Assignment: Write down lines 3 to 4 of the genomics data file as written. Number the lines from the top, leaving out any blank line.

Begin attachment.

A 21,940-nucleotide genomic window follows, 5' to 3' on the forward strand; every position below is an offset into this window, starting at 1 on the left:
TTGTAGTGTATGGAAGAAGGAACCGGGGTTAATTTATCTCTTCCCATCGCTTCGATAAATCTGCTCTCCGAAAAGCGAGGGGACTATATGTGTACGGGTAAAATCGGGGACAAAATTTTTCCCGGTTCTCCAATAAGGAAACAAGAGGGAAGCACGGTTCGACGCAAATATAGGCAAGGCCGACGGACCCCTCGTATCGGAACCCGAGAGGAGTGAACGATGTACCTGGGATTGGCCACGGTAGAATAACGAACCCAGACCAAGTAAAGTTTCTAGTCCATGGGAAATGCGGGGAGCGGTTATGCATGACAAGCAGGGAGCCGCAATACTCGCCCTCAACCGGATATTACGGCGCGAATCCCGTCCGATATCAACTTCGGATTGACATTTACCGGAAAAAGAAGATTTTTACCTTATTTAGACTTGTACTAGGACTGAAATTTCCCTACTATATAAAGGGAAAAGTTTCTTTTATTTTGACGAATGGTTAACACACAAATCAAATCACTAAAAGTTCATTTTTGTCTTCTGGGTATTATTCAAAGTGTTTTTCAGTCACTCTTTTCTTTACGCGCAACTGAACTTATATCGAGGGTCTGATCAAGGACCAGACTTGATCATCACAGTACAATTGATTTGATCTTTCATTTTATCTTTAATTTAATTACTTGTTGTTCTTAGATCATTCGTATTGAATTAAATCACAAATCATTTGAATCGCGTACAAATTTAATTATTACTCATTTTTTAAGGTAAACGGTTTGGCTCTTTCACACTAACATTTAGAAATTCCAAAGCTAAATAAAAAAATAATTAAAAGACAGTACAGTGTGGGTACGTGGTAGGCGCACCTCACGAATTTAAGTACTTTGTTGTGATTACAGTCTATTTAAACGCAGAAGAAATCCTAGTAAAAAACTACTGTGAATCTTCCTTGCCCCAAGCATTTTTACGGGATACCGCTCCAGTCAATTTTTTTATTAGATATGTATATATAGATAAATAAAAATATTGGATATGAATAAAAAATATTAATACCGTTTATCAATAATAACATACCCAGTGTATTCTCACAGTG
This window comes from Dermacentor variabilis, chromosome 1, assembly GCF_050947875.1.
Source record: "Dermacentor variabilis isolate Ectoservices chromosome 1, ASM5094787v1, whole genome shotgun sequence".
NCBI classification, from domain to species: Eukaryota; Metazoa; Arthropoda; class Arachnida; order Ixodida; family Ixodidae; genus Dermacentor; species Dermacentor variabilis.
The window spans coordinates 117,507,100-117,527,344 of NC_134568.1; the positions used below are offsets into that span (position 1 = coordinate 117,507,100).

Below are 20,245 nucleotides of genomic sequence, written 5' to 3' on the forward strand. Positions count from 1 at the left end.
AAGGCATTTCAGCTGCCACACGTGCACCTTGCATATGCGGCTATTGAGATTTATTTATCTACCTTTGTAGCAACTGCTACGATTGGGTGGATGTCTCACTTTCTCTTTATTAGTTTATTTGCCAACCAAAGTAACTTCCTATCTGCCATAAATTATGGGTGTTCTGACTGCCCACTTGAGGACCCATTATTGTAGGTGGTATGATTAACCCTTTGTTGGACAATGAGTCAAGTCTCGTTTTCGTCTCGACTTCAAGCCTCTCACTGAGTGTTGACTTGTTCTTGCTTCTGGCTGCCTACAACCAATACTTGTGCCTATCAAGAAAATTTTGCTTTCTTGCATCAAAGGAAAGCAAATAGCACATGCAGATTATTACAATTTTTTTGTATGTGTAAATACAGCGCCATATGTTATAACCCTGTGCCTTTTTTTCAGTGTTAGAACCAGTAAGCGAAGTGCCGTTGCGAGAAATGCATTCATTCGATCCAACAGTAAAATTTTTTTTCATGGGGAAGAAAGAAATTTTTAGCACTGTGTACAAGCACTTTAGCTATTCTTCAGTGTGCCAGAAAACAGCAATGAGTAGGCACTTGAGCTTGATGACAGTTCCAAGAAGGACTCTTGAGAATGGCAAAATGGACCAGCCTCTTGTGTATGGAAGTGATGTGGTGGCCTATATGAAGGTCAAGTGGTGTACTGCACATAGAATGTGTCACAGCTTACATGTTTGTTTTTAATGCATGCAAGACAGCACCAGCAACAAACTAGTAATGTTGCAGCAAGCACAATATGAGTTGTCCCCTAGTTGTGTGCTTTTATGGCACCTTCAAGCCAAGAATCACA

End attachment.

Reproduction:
This window comes from Dermacentor variabilis, chromosome 1, assembly GCF_050947875.1.
Source record: "Dermacentor variabilis isolate Ectoservices chromosome 1, ASM5094787v1, whole genome shotgun sequence".